I Anton Chekhov’s Cherry Orchard furthered my understanding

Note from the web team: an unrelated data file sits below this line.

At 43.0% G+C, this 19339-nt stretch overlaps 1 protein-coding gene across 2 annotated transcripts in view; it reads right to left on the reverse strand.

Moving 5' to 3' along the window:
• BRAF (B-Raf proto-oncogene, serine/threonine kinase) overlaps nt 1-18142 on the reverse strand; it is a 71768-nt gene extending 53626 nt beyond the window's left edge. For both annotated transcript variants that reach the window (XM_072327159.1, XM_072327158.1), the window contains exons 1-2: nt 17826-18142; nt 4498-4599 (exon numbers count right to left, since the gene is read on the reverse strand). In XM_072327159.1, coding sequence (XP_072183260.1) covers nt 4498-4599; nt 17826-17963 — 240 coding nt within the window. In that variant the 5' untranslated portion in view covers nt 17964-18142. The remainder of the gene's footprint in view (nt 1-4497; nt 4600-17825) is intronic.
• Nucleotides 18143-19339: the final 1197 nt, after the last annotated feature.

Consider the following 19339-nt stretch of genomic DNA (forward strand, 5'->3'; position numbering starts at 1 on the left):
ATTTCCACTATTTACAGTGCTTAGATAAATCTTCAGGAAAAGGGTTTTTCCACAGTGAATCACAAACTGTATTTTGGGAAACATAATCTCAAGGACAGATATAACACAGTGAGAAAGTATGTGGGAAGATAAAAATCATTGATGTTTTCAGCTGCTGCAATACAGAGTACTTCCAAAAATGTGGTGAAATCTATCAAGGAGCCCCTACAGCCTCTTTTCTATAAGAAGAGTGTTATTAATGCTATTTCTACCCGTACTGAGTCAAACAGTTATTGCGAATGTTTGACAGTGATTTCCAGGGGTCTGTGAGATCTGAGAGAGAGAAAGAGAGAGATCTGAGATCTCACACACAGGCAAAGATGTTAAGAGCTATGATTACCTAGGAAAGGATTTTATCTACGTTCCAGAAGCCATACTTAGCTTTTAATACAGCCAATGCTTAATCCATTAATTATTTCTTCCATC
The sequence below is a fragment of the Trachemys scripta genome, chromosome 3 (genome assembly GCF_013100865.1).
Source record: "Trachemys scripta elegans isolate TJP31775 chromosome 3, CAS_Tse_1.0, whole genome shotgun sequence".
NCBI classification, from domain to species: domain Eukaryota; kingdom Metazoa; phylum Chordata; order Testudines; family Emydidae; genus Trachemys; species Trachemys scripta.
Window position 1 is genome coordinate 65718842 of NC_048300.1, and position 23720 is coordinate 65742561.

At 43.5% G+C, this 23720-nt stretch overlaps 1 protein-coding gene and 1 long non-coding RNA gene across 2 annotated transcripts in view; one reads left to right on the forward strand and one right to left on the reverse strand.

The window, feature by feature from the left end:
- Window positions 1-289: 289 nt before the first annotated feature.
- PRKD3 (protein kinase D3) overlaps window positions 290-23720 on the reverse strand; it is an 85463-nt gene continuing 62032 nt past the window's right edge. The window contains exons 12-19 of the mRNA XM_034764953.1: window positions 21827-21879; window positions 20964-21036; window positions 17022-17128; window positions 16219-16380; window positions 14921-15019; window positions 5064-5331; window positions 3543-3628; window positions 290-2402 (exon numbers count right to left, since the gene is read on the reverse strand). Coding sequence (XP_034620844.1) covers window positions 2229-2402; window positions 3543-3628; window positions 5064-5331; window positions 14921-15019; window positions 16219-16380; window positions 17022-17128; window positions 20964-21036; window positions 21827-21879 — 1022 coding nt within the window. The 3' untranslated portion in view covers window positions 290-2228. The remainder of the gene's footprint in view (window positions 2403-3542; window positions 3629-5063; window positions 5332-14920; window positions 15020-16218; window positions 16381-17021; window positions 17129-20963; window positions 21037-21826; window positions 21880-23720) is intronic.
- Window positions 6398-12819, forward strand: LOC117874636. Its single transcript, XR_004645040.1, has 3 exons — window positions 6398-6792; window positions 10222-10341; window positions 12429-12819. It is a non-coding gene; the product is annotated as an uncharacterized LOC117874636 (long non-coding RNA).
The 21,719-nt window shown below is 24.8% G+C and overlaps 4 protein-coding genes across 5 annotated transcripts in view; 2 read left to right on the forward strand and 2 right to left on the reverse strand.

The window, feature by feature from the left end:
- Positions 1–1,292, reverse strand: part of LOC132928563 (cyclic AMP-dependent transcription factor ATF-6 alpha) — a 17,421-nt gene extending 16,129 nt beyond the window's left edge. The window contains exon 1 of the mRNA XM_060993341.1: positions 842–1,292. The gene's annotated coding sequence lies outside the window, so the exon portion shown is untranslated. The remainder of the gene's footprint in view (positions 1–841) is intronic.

I am delighted that the interactive oral on Anton Chekhov’s Cherry Orchard furthered my understanding of certain cultural and political aspects of the novel. The following aspects that became clearer to me are; the importance of Memory for particular characters like Madame Ranevsky and Gayef, the way the transition of time is depicted in the play, and the portrayal of the conflict between capitalism and socialism.Cherry Orchard explores the after-effects of the Emancipation reform, which altered the social, political and cultural norms of the Russian society, thereby leading to the formation of a new Feudal Russia. Due to this economic alteration, the past holds utmost importance in this novel. For some characters like Ranevsky and Gayef – the past is something to which they are chained to. Both these characters fail to accept the strident present and deceptively live in their very own memories of the past, as they still behave like wealthy aristocrats even after losing a substantial portion of their wealth. The Cherry Orchard itself acts as a form of memory for them as with the days passing by and the auction day approaching, both Ranevsky and Gayef consistently remember their past when Cherry Orchard used to blossom and produce a crop every year.During the IO, we also recognized the importance of time transitions in the novel. Time, in this play, was varied continuously between the past and the present to depict the pre and post effects of the Emancipation reform. Time transitions are illustrated by the change of seasons, months and even through the symbolism of Firs, where Firs aging – symbolically represents the aging Cherry Orchard and the passing of a Russian Era. The auction day’s arrival was beautifully expressed through the passage of months, raising the tension at every phase of time.Lastly, we even discussed the two set of ideologies: Socialism and Capitalism, and how they were explored through significant characters in the play. Trophimof’s revolutionary socialist character depicted those group of Russians who believed in a more communist oriented government, whereas Lopakhin’s corporate and money minded character represented those groups of people who wanted to make a living in a corporate business world. The Characterization of these two set of ideologies by Lopakhin and Trophimof played a vital role in extending my understanding of the cultural and contextual considerations of the work as a whole.Anton Chekhov’ Cherry Orchard illustrates the nineteenth century Russia going through the Emancipation reform by contrasting the repercussions of this reform on a wealthy family with that on a slave. In a play, where almost everything is portrayed through dialogue, minor characters play a significant role in making use of dialogue to better explain the major themes; like the role of memory, social class hierarchy, love, marriage and even create conflicts like the conflict between Capitalism and socialism. The significance of memory is explored through the character of Firs, who acts as a representative of the glorious feudal Russia. Firs is introduced to the audience as an old servant who acts like a surviving link to the estate’s glorious past and is unable to adapt to the changing society. He believes that the emancipation reform had caused chaos in the structure of the Russian economy and instead of accepting the changing circumstances, he is often seen idealizing the past “in the old days… used to dry cherries ,soak ’em and pickle ’em…”.The tone here is of admiration and nostalgia as Firs is seen romanticizing Feudal Russia by bringing out elements of the glorious past. Firs is always talking about how things were in the past when the estate was prosperous, and how the masters went to Paris by carriage, instead of by train; most importantly, he frequently talks about how life was before the serfs were freed, to remind the audience of the thriving past. However, at the end of the play, Firs is forgotten in metaphorical sense and literal sense, he is ignored by rest of the family. Moreover, Chekov portrays the end of the old feudal Russia symbolically through the death of Firs. Firs is a representative of serfs who rejected the reform and like Ranevsky was stuck in the memories of the past. Chekhov repeatedly reminds the audience of Firs’ weak and aging character as the ‘ageing’ symbolically denotes the decline of the Serfdom period, as well as the cherry orchard – which approaches its auction day. The play concludes with a vacant stage and Firs mumbling “they’ve forgotten about me…life’s gone by” as he is presumably left behind and dies onstage (“…dying away melancholy”). The following disappearance of Firs represents the decay of one era, and the gradual rise of a new one as Firs’ death significantly marks the passing of the old class system, the passing of the aristocracy era and most importantly the passing of a phase in Russian history. With the death of Firs, Chekhov illustrates the eradication of all links to the old class system and Firs’ perspective on memories, which die with him. The destruction of the past is emphasized by breaking sound of the cable. A separation of the past from the present results in loss of memories and values. Chekhov brings out the theme of social class hierarchy through the minor character of Gayef, who seems to highlight many of Ranevsky’s traits. Gayef is Madame Ranevsky’s older unmarried brother who lives off the family fortune. Sometimes, he involves in verbal rhetorical speeches and becomes overly sentimental. His attitude towards peasants or specifically characters like Lopakhin reflects his perspectives of disagreeing from poor and beliefs on social class disparity, thereby making the audience aware of his unchanging personality. Gayef’s resentment for Lopakhin’s success is, in fact, evident in the lines “Your brother, Leonoid Andreyitch says I am a snob, a money grubber…” as when Gayef calls Lopakhin a ‘snob’ – it is the pride of a nobleman that is injured. Upwardly mobile peasants aggravate him, and he rarely misses an opportunity to insult both Yasha and Lopakhin, usually with a comical reference to what they smell like. In Act 4, Gayef’s mockery of Yasha is evident in the line “somebody smells of herring!” Whose tone is of resentment and malice. Through Gayef, Chekhov is not only able to demonstrate the theme of social hierarchy but also illustrate the motifs of illusion and its conflicts with reality. The conflict between reality and illusion is furthered through the character conflict of Varya, Ranevsky and the Servant pair of Yasha and Dunyasha. Varya is Madame Ranevsky’s oldest daughter who runs the estate and willingly faces the harsh realities of life. For instance, when Anya asks her about Lopakhin’s proposal, she honestly responds “his mind is all consumed with his deals… I’m the furthest thing from it”. Such dialogues portray Varya’s realism, maturity, and resilience in handling situations, thereby countering the motif of ‘illusions’ which Gayef and Ranevsky stand for. Varya wants to marry Lopakhin but faces a hesitancy in asking him out, and so does Lopakhin himself. This hesitancy between the two characters seems to highlight the presence of social class disparity that existed in the Russian economy. Varya fears of romantically involvement between Anya and Trofimov. In the concluding scenes, we see that apart from Lopahkin, Varya is the only character who is seemingly aware of the auction day and prepares herself for the sale of the Cherry Orchard.Boris Simeonov-Pishchik, like Ranevsky, is in financial problem but he is obsessive of the past. Pishchik is talkative and full of optimism, and he is certain about the money arrangements at the last moment to pay his bills. Another character Charlotte is employed to teach Anya, however, in order to her ends meet, she travelled various places and performed tricks called “the dive of death”. Charlotte became a source of amusement for elite class through the act of performing tricks while she mocked on them. On the other hand, the servants, Yasha and Dunyasha act as representatives of all those serfs who were unable to rise and become wealthy like Lopakhin but yet desired to climb the ladder of social hierarchy. Dunyasha takes the form of a young servant on the Cherry Orchard who represents many of the class issues at work. She is a self-absorbed figure who wants to raise her status in the society by keeping her hands white and acting like an upper-class woman. The line “My hands are white as white, like a lady’s…” outlines her delusional character as she often compares herself to an aristocrat woman despite being aware of her real status. ‘White’ here symbolically represents delicacy, innocence, and absence of physical labour, that Chekhov seems to stress upon. Similarly, Yasha, the manservant, exhibits more or less likely the same traits as Dunyasha. Yasha exploits Dunyasha’s love for physical pleasure and relentlessly leaves his grandfather (Firs) abandoned. Except Renevsky all other characters regard Yasha as annoying and disgusting. Furthermore, his ignorance of his mother and his denial to meet her (“She’ll make me lose all patience!”) depicts how his mother is a reminder of his peasant past – which the servant tries to move on from. Yasha’s unappealing character: his pretensions and his displeasure of work seem to be a result of the new class structure in Russia sorting itself out. Through these Servants, Chekhov is able to exhibit the conflicts between appearance and reality and manifest the theme of social hierarchy. The Russian Emancipation Reform of 1861 played a significant role in creating two conflicting communities of Socialism and Capitalism, which Chekhov portrays through the characters of Trophimof and Lopakhin. Peter Trophimof functions as an idealist who primarily represents the broader community of socialism by consistently bringing out his ideologies on the play. Trophimof was considered an eternal student by Lopakhin, when he speaks, it is difficult not to hear the voice of Chekhov as his tone is full of optimism and admiration, which aims to evoke a sense of duty and responsibility in the audience of the nineteenth century. Trophimof’s monologue in ACT 4 “Mankind marches forward… seek nothing incapable of work” describes the situation of peasants and condemns the Russian intellectuals for contributing nothing to the economy. Similar to Trophimof, the character of Anya takes the form of an ‘idealist’ who reflects the negative effects of the feudal Russia and the aristocrat’s way of life. Anya’s eternal love for Trophimof forces her to blindly follow him despite not understanding the implications of his ideas. However, Towards the end, we see an independent Anya who embodies strong virtues of hope and ambition. Anton Chekhov, through the characterization of Lopakhin and Trophimof –demonstrates two entirely different communities and ideologies. The clash between the two, allows the playwright to manifest the conflict between capitalism and socialism, thereby exploring the different socioeconomic norms that coexisted within the nineteenth-century Russian society.In conclusion, Anton Chekhov makes clever use of the ‘minor characters’ to explore significant themes, elements, motifs and conflicts in The Cherry Orchard. Though minor characters appear to play little importance in the novel when studied upon the larger scale, one cannot ignore their significance regarding both plot and theme enhancement. Chekhov has developed the play in a naturalistic and balanced way. The effects of events are not felt until long after they occur, be the loss of the cherry orchard or the emancipation of the serfs.